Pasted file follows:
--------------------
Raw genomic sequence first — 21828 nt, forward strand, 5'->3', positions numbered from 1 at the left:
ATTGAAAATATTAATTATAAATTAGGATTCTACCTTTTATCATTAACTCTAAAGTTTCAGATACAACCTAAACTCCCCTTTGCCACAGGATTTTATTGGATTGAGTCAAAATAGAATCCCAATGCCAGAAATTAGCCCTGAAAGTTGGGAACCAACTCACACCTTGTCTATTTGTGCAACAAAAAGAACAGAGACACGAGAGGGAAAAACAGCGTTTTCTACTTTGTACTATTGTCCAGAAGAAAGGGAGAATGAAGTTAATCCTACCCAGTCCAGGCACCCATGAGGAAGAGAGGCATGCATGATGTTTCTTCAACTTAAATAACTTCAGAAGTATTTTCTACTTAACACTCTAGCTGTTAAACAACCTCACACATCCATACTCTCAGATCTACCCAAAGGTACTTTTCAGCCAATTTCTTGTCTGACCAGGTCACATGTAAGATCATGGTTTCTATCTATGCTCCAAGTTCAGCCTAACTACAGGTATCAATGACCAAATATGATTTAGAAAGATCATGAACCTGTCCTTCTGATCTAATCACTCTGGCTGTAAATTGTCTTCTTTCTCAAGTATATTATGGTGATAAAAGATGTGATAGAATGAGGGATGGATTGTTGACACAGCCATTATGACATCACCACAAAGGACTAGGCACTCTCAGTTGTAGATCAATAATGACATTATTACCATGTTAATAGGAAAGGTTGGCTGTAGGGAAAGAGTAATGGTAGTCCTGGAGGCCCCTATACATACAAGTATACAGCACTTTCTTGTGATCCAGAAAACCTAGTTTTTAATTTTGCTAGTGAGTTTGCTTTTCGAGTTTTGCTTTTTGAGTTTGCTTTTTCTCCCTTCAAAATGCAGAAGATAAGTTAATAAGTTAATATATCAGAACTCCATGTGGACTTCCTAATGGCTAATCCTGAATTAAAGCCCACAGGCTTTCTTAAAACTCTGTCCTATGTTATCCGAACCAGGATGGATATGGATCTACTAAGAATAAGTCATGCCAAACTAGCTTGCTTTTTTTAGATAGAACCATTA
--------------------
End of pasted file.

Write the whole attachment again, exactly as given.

Raw genomic sequence first — 21828 nt, forward strand, 5'->3', positions numbered from 1 at the left:
ATTGAAAATATTAATTATAAATTAGGATTCTACCTTTTATCATTAACTCTAAAGTTTCAGATACAACCTAAACTCCCCTTTGCCACAGGATTTTATTGGATTGAGTCAAAATAGAATCCCAATGCCAGAAATTAGCCCTGAAAGTTGGGAACCAACTCACACCTTGTCTATTTGTGCAACAAAAAGAACAGAGACACGAGAGGGAAAAACAGCGTTTTCTACTTTGTACTATTGTCCAGAAGAAAGGGAGAATGAAGTTAATCCTACCCAGTCCAGGCACCCATGAGGAAGAGAGGCATGCATGATGTTTCTTCAACTTAAATAACTTCAGAAGTATTTTCTACTTAACACTCTAGCTGTTAAACAACCTCACACATCCATACTCTCAGATCTACCCAAAGGTACTTTTCAGCCAATTTCTTGTCTGACCAGGTCACATGTAAGATCATGGTTTCTATCTATGCTCCAAGTTCAGCCTAACTACAGGTATCAATGACCAAATATGATTTAGAAAGATCATGAACCTGTCCTTCTGATCTAATCACTCTGGCTGTAAATTGTCTTCTTTCTCAAGTATATTATGGTGATAAAAGATGTGATAGAATGAGGGATGGATTGTTGACACAGCCATTATGACATCACCACAAAGGACTAGGCACTCTCAGTTGTAGATCAATAATGACATTATTACCATGTTAATAGGAAAGGTTGGCTGTAGGGAAAGAGTAATGGTAGTCCTGGAGGCCCCTATACATACAAGTATACAGCACTTTCTTGTGATCCAGAAAACCTAGTTTTTAATTTTGCTAGTGAGTTTGCTTTTCGAGTTTTGCTTTTTGAGTTTGCTTTTTCTCCCTTCAAAATGCAGAAGATAAGTTAATAAGTTAATATATCAGAACTCCATGTGGACTTCCTAATGGCTAATCCTGAATTAAAGCCCACAGGCTTTCTTAAAACTCTGTCCTATGTTATCCGAACCAGGATGGATATGGATCTACTAAGAATAAGTCATGCCAAACTAGCTTGCTTTTTTTAGATAGAACCATTA